I was pleased to see that more about the relationship between Soil, Food, Urban Sustainability and Community Health was presented by New York’s Experimental Collective Cuisine
. Good food chefs continue to recognize the link between flavourful ingredients and healthy soil.
That was Quick!
Only four weeks after first enforcing a new definition of “Local Food” – produced less than 50 km from the end-user, the CFIA issued another (interim) definition. Toronto’s Real Food for Real Kids and Alliston’s Burger Joint can now get back to supporting Ontario suppliers; and regional growers can continue producing local foods for their nearby customers. “Local Food” is now defined by them as from within a Province or within 50 km of a neighbouring Province. This is more acceptable, but still does not address all the issues.
It’s sign planting season
The Highland Companies still owns the Mega-Quarry land and the present Provincial Policy Statement still allows for another application to proceed. The work supported by many thousands of both urban and rural folk is not yet finished. To permanently protect our source waters and our agricultural lands, the NDACT team is now starting Food and Water First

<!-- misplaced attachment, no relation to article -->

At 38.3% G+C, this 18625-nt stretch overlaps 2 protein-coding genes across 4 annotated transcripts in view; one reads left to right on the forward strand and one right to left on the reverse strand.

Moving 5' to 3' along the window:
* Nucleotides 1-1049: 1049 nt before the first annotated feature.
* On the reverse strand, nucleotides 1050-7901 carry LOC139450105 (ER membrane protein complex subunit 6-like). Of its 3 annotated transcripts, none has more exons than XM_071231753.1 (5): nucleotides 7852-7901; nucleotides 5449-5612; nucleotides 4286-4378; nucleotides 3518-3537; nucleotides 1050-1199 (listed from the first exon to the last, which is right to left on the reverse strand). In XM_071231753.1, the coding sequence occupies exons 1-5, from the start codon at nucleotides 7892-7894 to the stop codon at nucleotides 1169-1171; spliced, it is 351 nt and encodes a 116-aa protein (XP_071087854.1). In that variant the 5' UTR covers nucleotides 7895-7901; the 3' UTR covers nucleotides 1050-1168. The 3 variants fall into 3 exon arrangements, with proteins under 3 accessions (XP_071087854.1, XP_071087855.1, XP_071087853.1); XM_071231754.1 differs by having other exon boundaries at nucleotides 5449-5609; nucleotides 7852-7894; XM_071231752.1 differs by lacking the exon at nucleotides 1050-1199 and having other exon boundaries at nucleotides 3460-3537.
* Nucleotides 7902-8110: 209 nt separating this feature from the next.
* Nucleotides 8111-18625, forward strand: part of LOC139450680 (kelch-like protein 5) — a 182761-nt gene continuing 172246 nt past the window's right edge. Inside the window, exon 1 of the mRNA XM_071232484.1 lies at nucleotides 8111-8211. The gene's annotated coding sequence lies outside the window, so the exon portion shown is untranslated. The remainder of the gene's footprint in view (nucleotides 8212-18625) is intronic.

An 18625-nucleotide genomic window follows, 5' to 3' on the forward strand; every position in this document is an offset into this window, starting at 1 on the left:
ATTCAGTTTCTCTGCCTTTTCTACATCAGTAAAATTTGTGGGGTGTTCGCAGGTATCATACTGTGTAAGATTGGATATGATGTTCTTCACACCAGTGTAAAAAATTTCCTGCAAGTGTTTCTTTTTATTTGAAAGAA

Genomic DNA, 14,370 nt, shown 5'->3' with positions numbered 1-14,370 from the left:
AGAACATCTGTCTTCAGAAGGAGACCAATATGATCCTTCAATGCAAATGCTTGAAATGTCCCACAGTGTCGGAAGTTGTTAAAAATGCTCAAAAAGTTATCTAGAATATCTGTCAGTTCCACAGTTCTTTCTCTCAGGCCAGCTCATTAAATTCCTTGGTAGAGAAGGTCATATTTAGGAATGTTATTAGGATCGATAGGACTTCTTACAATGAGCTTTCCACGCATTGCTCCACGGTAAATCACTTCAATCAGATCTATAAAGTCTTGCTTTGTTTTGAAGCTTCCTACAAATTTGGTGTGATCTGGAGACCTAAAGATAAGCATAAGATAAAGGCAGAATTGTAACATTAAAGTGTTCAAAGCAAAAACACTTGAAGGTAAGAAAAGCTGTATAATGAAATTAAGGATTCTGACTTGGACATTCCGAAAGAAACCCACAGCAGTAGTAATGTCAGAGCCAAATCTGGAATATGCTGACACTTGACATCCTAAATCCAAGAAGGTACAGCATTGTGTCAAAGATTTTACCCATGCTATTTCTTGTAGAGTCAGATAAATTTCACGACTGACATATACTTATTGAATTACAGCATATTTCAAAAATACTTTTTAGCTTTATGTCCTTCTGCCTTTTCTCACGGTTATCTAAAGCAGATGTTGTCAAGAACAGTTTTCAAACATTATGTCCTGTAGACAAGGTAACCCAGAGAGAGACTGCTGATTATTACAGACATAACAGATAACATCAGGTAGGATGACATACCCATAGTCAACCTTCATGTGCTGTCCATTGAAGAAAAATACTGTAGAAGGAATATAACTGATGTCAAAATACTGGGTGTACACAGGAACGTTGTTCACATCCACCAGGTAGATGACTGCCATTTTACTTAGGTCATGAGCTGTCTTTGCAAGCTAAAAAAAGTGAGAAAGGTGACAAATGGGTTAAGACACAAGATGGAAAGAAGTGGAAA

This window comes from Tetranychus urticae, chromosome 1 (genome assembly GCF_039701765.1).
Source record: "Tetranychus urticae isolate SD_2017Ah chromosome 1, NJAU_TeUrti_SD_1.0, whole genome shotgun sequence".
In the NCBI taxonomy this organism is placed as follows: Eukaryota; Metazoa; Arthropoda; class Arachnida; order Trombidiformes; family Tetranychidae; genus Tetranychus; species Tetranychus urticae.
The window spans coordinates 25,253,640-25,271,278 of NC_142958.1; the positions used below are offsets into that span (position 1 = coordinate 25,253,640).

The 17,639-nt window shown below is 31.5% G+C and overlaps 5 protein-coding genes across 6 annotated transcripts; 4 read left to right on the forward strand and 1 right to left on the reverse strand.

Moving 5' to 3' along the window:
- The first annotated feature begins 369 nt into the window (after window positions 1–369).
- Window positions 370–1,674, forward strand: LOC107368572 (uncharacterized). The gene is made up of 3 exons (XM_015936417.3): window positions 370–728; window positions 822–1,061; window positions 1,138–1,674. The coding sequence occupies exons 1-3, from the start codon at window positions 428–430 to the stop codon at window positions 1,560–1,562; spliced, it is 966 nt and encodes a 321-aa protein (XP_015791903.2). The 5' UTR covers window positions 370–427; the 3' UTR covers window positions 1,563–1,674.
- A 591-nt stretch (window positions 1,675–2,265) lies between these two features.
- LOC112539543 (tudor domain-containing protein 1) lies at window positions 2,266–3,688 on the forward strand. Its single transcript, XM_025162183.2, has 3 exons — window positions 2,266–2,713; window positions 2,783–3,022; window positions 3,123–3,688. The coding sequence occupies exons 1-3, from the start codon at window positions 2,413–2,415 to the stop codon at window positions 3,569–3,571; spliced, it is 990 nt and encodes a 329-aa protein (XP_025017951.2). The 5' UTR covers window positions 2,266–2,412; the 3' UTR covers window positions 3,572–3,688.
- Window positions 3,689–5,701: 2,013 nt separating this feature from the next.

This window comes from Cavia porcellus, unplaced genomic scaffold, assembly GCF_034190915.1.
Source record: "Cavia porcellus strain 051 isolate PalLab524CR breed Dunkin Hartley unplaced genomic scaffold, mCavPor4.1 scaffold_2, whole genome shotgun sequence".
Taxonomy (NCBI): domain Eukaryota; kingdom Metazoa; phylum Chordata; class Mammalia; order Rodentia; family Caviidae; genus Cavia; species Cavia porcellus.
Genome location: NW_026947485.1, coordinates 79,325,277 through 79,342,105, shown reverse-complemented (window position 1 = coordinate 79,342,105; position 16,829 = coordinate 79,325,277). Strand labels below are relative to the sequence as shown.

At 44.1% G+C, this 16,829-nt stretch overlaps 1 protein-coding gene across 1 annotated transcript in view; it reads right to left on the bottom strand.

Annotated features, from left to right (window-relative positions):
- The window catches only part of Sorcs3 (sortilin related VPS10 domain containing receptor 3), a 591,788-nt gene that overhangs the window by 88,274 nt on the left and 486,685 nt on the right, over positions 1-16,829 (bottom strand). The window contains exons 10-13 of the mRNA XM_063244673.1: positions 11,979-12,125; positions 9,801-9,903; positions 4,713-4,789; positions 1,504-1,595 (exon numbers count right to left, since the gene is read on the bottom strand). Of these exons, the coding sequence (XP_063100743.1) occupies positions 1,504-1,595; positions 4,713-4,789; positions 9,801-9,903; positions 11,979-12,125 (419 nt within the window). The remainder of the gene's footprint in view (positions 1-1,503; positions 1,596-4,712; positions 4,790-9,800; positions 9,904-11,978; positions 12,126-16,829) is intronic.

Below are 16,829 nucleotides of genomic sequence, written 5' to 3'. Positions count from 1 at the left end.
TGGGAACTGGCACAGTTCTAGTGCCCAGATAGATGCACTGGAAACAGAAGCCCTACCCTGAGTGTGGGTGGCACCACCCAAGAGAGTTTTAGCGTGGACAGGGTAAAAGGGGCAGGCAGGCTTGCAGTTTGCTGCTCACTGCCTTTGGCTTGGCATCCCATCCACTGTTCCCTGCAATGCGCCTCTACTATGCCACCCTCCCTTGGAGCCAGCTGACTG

. Order a sign and mark your calendar for their first big celebration on August 18, 2013.
Look for this sign popping up in front yards across Ontario.
If you plan on reading about local food this summer, there are two books to consider. They may be read as Science Fiction, but these proposals may come true sooner than we can imagine.
Toronto’s Sarah Elton has come up with another masterpiece to follow Locavore
. Her new book, Consumed,
is written in a similar easy-going style; but it is by no means a casual topic. Sarah traveled around the world to learn how people are creating innovations that might keep the world well-fed in 2050 – when we expect to be feeding 9-billion soles in a more challenging environment.
We should be supporting sustainable food systems for many reasons. To begin with, sustainable agriculture is simply better for the environment. The industrial food system does not offer us a long-term solution to feeding the planet because it destroys land and soil, consumes too much water, emits tonnes of greenhouse gases including carbon dioxide, and is utterly dependent on fossil fuels. Sustainable or regenerative agriculture, on the other hand, produces food at the same time as it provides society with ecological goods and services. Sustainable agriculture helps to conserve water, it protects the soil from erosion, and it nurtures biodiversity by creating a hospitable habitat for pollinators rather than killing them with pesticides.